Stopping the spread of aquatic pests

Lagrosiphon entangled on a boat motor.

Lagrosiphon entangled on a boat motor.

New Zealand has some of the most beautiful lakes and rivers in the world but we need to stop the spread of freshwater pests so that our waterways stay that way.

 

It only takes one pair of tramping boots, or a wet lifejacket to give a hitchhiking freshwater pest a ride to a new location, where it can establish and cause damage. And once there, the detrimental effect the pests can have can diminish the quality of our recreational experience.

Freshwater pests like didymo for instance, spoil river activities for people and they also have the potential to affect the habitats of freshwater plants and animals.

 

Currently, the South Island is a controlled area for didymo, which makes it a legal requirement to clean all gear used in the water before going from one waterway to another. To date, no didymo has been found in the North Island, which is why it’s doubly important to check, clean and dry all equipment (including boots and boats) before moving between waterways.

 

The Ministry of Primary Industries has an active campaign in place, which focuses on people likely to travel between waterways – especially kayakers, canoeists, jet boaters, pleasure boaters, anglers and fly-fishers. Trampers, hunters, swimmers and drivers of campervans and off-road vehicles are also included. The campaign is supported by a network of partners including the Department of Conservation, regional councils, Fish & Game New Zealand, iwi and affected industries.

 

Lagarosiphon major.

Lagarosiphon major.

Closer to home, Environment Canterbury is implementing a Check Clean Dry programme within the Canterbury region.

 

“It’s about encouraging people to prevent aquatic weed spread by checking their gear, cleaning it and if cleaning is not feasible, then drying it,” says Graham Sullivan, Regional Manager, Environment Canterbury.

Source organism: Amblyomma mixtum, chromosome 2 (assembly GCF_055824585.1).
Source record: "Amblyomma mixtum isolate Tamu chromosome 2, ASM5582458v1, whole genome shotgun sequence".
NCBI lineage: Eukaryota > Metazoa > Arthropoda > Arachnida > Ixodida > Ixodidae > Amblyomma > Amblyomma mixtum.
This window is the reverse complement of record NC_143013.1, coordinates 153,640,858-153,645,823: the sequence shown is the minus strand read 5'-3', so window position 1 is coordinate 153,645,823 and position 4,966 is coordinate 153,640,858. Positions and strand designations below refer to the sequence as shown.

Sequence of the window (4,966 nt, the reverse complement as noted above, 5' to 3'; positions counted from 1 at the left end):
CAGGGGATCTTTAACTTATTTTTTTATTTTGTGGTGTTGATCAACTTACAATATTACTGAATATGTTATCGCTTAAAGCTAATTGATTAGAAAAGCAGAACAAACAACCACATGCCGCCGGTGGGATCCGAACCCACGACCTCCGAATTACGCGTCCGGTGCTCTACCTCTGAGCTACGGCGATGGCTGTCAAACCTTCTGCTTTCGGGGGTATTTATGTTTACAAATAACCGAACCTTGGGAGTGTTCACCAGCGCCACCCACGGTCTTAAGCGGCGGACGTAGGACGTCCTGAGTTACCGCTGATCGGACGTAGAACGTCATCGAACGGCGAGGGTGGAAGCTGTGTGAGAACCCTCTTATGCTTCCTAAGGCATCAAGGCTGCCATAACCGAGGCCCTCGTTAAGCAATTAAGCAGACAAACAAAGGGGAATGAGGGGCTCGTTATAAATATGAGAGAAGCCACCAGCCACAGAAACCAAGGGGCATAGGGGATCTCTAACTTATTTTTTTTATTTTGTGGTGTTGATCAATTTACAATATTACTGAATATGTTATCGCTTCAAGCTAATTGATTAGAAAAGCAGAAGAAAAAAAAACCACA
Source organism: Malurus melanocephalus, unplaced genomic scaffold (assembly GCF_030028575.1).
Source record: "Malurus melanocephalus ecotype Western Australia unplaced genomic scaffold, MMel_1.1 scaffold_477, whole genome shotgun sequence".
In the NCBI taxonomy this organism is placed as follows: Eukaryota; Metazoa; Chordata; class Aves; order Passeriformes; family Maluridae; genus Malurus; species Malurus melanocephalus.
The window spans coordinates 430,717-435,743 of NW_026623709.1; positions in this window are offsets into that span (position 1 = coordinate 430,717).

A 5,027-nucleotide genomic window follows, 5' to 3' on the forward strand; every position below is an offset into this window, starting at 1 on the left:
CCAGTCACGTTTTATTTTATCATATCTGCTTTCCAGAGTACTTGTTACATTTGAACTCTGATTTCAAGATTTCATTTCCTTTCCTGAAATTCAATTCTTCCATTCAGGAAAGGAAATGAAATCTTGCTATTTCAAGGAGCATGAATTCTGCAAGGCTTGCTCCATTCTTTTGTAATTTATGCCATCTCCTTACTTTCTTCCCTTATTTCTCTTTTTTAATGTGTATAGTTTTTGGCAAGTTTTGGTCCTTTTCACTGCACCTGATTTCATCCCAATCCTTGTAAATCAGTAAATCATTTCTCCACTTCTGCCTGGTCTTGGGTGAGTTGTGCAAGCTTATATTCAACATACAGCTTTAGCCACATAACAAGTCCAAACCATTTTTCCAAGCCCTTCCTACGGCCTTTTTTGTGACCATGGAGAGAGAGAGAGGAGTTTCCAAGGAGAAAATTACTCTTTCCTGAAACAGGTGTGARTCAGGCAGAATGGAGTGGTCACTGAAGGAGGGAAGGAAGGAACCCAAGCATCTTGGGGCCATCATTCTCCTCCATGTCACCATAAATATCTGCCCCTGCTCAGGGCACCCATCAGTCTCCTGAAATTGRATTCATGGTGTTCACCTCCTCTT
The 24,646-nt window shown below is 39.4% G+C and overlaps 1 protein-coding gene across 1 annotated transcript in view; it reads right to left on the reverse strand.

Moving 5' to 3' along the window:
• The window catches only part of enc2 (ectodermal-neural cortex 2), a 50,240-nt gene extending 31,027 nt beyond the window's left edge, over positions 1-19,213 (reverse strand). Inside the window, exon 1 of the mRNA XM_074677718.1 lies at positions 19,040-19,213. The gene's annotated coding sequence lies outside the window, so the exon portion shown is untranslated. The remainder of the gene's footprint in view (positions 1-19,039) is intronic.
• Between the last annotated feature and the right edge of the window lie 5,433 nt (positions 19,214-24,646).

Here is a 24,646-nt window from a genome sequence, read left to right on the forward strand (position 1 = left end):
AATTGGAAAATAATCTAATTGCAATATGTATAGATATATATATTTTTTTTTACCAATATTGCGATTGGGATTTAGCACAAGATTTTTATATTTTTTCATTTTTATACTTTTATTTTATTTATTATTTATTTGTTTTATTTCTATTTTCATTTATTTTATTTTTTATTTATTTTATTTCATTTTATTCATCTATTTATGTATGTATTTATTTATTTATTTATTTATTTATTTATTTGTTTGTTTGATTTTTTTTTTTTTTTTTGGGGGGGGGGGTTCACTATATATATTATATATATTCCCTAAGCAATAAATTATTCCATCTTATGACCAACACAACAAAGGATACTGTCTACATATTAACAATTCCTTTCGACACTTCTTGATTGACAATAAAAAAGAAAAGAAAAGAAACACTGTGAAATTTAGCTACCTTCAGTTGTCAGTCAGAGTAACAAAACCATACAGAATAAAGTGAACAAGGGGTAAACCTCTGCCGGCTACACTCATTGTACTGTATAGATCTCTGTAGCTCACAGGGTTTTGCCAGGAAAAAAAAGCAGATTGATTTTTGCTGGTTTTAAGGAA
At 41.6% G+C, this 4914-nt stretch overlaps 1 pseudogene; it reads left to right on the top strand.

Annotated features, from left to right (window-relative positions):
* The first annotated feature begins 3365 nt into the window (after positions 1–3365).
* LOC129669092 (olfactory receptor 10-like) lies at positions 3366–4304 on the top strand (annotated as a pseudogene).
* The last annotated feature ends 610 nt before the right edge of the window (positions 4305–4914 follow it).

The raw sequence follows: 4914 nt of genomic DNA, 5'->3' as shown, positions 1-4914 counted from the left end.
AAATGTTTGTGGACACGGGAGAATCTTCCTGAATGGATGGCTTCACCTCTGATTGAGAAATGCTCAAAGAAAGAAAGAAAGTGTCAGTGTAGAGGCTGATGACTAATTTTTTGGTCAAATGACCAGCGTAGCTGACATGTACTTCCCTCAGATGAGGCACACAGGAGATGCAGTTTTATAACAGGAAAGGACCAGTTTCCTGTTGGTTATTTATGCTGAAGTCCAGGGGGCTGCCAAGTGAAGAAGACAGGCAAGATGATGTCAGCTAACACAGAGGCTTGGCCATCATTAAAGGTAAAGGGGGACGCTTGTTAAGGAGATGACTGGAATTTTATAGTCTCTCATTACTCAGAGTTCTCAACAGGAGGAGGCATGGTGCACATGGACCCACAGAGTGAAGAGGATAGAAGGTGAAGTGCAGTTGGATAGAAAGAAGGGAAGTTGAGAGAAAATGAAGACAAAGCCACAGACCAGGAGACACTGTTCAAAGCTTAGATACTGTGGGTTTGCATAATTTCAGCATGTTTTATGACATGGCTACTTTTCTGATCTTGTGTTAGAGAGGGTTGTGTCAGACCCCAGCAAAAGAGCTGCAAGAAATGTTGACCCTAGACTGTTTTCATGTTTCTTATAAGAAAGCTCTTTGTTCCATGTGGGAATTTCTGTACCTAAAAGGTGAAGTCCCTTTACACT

“There are a number of aquatic pests, including those that affect water margins, that are, or could be, of significance to Te Waihora and its tributary streams and drains,” he says.

 

These include purple loosestrife -Environment Canterbury and the Department of Conservation are currently working on its control in the Tai Tapu area. Beggars Tick is also subject to control measures by Environment Canterbury; and plants like Carex pendula, reed canary grass, and phragmites are on the watch list.

 

Waterweed on propeller. All photos courtesy of NIWA.

Waterweed on propeller. All photos courtesy of NIWA.

“Lagarosiphon, egeria and hornwort could also be an issue if they got established in the Te Waihora catchment and we focus on these three species in our Regional Check Clean Dry campaign,” says Graham.

 

Graham adds that there are a number of measures people can employ to reduce the risk of freshwater pests.

 

“Even if you don’t know if a pest is present in a waterway, just by checking and taking debris off your equipment and cleaning it with soapy water before moving to another waterway can stop unknown pests moving about – fish eggs included.”

 

If you think you have seen an unusual plant or aquatic animal in a waterway let us know.  You can contact a biosecurity officer through Environment Canterbury Customer Services on  0800 EC INFO.